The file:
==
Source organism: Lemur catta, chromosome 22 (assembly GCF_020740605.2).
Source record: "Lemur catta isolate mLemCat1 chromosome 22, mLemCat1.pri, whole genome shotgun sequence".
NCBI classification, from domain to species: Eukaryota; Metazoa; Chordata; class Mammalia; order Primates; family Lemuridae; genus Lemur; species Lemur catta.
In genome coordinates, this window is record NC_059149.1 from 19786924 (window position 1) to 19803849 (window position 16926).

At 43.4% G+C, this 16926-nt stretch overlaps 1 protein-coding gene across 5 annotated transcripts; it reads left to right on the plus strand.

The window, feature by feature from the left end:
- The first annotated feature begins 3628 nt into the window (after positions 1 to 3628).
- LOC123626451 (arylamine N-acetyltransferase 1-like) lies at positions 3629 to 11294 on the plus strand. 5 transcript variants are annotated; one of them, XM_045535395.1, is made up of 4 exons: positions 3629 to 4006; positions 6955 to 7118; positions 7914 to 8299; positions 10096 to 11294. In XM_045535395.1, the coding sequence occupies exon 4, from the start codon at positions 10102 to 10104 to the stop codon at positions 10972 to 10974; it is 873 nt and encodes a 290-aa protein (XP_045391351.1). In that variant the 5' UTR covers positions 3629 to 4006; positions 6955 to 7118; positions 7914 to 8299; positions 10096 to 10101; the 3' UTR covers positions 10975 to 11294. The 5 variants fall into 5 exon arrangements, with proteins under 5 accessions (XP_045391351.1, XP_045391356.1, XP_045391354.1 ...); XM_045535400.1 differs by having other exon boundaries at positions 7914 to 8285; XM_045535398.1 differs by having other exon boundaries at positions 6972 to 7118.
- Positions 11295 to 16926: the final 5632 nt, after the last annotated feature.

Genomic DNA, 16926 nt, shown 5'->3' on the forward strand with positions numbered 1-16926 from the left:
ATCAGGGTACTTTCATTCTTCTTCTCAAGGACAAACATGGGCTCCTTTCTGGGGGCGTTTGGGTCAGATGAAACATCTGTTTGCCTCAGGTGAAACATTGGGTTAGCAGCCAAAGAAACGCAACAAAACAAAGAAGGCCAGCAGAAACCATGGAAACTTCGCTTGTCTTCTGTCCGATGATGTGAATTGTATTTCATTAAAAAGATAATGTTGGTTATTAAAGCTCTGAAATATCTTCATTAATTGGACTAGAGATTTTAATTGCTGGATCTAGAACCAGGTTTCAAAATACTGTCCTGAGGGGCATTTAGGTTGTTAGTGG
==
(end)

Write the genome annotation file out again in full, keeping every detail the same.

Source organism: Lemur catta, chromosome 22 (assembly GCF_020740605.2).
Source record: "Lemur catta isolate mLemCat1 chromosome 22, mLemCat1.pri, whole genome shotgun sequence".
NCBI classification, from domain to species: Eukaryota; Metazoa; Chordata; class Mammalia; order Primates; family Lemuridae; genus Lemur; species Lemur catta.
In genome coordinates, this window is record NC_059149.1 from 19786924 (window position 1) to 19803849 (window position 16926).

At 43.4% G+C, this 16926-nt stretch overlaps 1 protein-coding gene across 5 annotated transcripts; it reads left to right on the plus strand.

The window, feature by feature from the left end:
- The first annotated feature begins 3628 nt into the window (after positions 1 to 3628).
- LOC123626451 (arylamine N-acetyltransferase 1-like) lies at positions 3629 to 11294 on the plus strand. 5 transcript variants are annotated; one of them, XM_045535395.1, is made up of 4 exons: positions 3629 to 4006; positions 6955 to 7118; positions 7914 to 8299; positions 10096 to 11294. In XM_045535395.1, the coding sequence occupies exon 4, from the start codon at positions 10102 to 10104 to the stop codon at positions 10972 to 10974; it is 873 nt and encodes a 290-aa protein (XP_045391351.1). In that variant the 5' UTR covers positions 3629 to 4006; positions 6955 to 7118; positions 7914 to 8299; positions 10096 to 10101; the 3' UTR covers positions 10975 to 11294. The 5 variants fall into 5 exon arrangements, with proteins under 5 accessions (XP_045391351.1, XP_045391356.1, XP_045391354.1 ...); XM_045535400.1 differs by having other exon boundaries at positions 7914 to 8285; XM_045535398.1 differs by having other exon boundaries at positions 6972 to 7118.
- Positions 11295 to 16926: the final 5632 nt, after the last annotated feature.

Genomic DNA, 16926 nt, shown 5'->3' on the forward strand with positions numbered 1-16926 from the left:
ATCAGGGTACTTTCATTCTTCTTCTCAAGGACAAACATGGGCTCCTTTCTGGGGGCGTTTGGGTCAGATGAAACATCTGTTTGCCTCAGGTGAAACATTGGGTTAGCAGCCAAAGAAACGCAACAAAACAAAGAAGGCCAGCAGAAACCATGGAAACTTCGCTTGTCTTCTGTCCGATGATGTGAATTGTATTTCATTAAAAAGATAATGTTGGTTATTAAAGCTCTGAAATATCTTCATTAATTGGACTAGAGATTTTAATTGCTGGATCTAGAACCAGGTTTCAAAATACTGTCCTGAGGGGCATTTAGGTTGTTAGTGG